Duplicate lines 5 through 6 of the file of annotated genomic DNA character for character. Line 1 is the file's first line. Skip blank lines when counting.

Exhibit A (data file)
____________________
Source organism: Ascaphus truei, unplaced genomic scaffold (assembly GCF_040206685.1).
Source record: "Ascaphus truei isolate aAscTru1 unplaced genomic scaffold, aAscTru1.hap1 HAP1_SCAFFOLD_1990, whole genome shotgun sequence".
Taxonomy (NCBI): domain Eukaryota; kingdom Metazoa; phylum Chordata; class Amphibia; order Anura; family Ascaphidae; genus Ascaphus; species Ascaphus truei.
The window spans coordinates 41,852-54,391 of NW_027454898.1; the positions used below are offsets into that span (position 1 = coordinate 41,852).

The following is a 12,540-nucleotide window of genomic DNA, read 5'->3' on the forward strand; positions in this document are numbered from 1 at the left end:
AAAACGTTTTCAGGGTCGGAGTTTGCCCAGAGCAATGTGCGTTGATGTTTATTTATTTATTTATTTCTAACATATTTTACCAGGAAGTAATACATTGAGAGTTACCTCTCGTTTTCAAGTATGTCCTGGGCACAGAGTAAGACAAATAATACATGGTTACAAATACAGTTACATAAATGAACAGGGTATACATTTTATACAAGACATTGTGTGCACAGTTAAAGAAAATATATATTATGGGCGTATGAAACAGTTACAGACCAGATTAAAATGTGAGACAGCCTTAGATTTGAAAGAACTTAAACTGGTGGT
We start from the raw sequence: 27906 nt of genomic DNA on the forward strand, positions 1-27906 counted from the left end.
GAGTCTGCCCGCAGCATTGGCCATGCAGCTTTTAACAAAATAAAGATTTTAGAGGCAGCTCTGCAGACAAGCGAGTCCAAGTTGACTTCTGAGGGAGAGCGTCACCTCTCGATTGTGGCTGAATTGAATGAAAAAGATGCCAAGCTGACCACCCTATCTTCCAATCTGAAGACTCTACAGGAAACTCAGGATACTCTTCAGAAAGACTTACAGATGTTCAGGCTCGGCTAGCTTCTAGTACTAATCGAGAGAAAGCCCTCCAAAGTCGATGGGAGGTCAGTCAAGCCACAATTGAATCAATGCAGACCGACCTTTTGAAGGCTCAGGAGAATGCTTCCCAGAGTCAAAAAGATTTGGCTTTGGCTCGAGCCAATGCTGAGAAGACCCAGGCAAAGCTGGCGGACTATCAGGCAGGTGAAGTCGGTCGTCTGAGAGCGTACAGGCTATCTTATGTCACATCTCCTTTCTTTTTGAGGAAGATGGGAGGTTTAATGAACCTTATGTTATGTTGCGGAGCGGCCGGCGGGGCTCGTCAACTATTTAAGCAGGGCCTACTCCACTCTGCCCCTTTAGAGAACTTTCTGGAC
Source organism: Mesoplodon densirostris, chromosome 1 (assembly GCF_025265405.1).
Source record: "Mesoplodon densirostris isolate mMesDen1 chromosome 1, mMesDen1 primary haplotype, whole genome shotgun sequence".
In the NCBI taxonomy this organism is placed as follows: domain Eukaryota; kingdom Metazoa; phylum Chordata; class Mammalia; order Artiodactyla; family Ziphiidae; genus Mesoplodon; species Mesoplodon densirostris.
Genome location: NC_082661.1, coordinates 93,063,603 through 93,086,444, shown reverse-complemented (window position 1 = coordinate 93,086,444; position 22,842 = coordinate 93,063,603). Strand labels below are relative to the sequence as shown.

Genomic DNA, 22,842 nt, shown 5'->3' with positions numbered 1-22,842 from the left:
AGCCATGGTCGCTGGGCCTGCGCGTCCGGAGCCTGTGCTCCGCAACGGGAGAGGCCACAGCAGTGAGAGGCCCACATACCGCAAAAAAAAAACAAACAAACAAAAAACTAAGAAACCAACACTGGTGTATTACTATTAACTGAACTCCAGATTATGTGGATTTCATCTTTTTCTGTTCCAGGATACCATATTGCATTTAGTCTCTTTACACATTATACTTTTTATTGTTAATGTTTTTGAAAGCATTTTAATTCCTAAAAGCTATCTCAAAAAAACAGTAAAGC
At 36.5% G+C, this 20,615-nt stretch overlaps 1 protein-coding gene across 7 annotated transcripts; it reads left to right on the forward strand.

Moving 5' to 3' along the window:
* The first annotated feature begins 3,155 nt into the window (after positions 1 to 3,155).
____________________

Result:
The following is a 12,540-nucleotide window of genomic DNA, read 5'->3' on the forward strand; positions in this document are numbered from 1 at the left end:
AAAACGTTTTCAGGGTCGGAGTTTGCCCAGAGCAATGTGCGTTGATGTTTATTTATTTATTTATTTCTAACATATTTTACCAGGAAGTAATACATTGAGAGTTACCTCTCGTTTTCAAGTATGTCCTGGGCACAGAGTAAGACAAATAATACATGGTTACAAATACAGTTACATAAATGAACAGGGTATACATTTTATACAAGACATTGTGTGCACAGTTAAAGAAAATATATATTATGGGCGTATGAAACAGTTACAGACCAGATTAAAATGTGAGACAGCCTTAGATTTGAAAGAACTTAAACTGGTGGT